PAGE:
Usually, a calculated LOD score (LOD = log of the odds) is used to evaluate whether a particular chromosomal region is linked with the disorder. Typically, a LOD score of more than 3 will be taken as proof of strong linkage.

Researchers often conduct a whole-genome linkage scan as a first step to identifying susceptibility genes for complex diseases.

Once linkage regions have been identified, a fine-mapping can then be carried out to narrow down the search and identify potential susceptibility genes.

Finally, candidate-gene evaluation can be used to identify the specific gene(s) associated with the disorder. (A candidate gene is a gene that encodes a protein that is thought might be responsible for the disorder).

TThere are two main kinds of linkage analysis:

Parametric linkage analysis is used to investigate single-gene disorders, where the parameters of the analysis (for example, mode of inheritance, penetrance) are clear.

Non-parametric linkage analysis is used for complex genetic disorders, where a number of different genes are implicated and the parameters of the analysis are therefore much less clear. Quantitative trait locus (QTL) mapping is one type of non-parametric linkage analysis.

4. Association Analyses

If certain genetic variations are found to be significantly more frequent in people affected by a certain disease or disorder than in those who are unaffected (controls), the variations are said to be associated with the disorder.For complex genetic disorders, such as autism, where a large number of different genes confer risk, association analyses have more power than linkage analyses. 

Association analyses are now typically performed using a large sample of affected individuals and controls, and testing with a significant number of genetic markers (SNPs). 

Association studies may compare either affected and non-affected members within a family (family-based association studies), or affected individuals with unaffected individuals who are not family members (case-control association studies).

An advantage of association analyses over linkage analyses is that it can be used for families where only one child is affected with the disorder in question.

Once identified, associated genetic variations can serve as powerful pointers to the region of the human genome where the disease-causing problem resides. 

However, the associated variants themselves may not directly cause the disease. They may just be ‘tagging along’ with the actual causal variants. 

For this reason, researchers often need to take additional steps to identify the exact genetic change involved in the disease, such as genotyping that particular region of the genome with additional markers, or carrying out sequencing (see abve)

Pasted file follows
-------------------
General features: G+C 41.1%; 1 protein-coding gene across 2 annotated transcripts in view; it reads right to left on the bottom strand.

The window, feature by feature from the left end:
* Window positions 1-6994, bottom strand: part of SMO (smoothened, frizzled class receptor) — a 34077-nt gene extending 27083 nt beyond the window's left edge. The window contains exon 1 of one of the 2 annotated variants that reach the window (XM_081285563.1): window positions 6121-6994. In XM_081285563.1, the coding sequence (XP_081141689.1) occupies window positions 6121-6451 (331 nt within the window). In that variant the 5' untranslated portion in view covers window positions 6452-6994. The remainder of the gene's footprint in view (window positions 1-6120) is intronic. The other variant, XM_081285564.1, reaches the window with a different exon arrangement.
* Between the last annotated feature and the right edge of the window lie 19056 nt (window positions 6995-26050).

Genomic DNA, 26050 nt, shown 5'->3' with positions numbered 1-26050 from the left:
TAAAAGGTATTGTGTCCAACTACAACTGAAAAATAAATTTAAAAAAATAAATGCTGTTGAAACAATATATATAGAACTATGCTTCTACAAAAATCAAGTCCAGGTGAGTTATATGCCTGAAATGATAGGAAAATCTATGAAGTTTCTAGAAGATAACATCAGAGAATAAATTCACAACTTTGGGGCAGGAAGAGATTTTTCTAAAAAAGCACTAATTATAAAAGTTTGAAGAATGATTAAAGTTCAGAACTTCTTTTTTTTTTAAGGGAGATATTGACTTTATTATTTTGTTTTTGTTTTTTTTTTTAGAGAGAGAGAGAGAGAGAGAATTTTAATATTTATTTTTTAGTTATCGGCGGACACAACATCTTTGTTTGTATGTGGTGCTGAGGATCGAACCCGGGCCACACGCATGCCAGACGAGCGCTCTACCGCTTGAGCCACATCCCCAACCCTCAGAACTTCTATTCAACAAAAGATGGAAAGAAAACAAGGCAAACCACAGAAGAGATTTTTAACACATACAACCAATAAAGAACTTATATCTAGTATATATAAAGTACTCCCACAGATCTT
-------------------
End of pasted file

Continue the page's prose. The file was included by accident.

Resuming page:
5. CNV analyses

In addition to single base-pair changes in the DNA (see section 2 above), structural genetic variations are also important for understanding complex disorders.

One source of structural genetic variation that researchers are increasingly focusing on is Copy Number Variations (CNVs)

CNVs involve deletions or duplications of large chunks of DNA: from thousands to millions of DNA bases. CNVs in a DNA sample can be calculated from the results of complete-genome scans (see above) using microarray technology.

The Wellcome Trust Sanger Institute has recently established a CNV Project database, with the aim to gain a better understanding of the role of CNVs in genetic disorders.


AGP Research: Genetic disorders

1. Basic Genetics

Every cell in our body contains over 6 metres of a molecule known as DeoxyriboNucleic Acid (DNA)

DNA is packaged into small structures known as chromosomes. Our chromosomes are arranged within the cell as 22 pairs (called autosomes) and two sex chromosomes (X and Y). Males have one X and one Y sex chromosome, whereas females have two X chromosomes.

Together these 46 chromosomes carry all of the information necessary for you to live, grow and function. They are often referred to as the genetic blueprint. (See also: Figure 1 Word document).

In total our chromosomes contain approximately 30,000 genespasted together end to end. A gene is defined as a small length of a chromosome which contains all the instructions needed to make a single protein.

Everybody’s genes are slightly different and it is this genetic variation that makes you the way you are. For example, some people have genes for brown eyes, some for blue eyes; some people have genes which make them tall, some people have genes which make them short. 

Your individual combination of genes determines what you will look like and, to a certain extent, your chances of developing common illnesses, such as heart disease.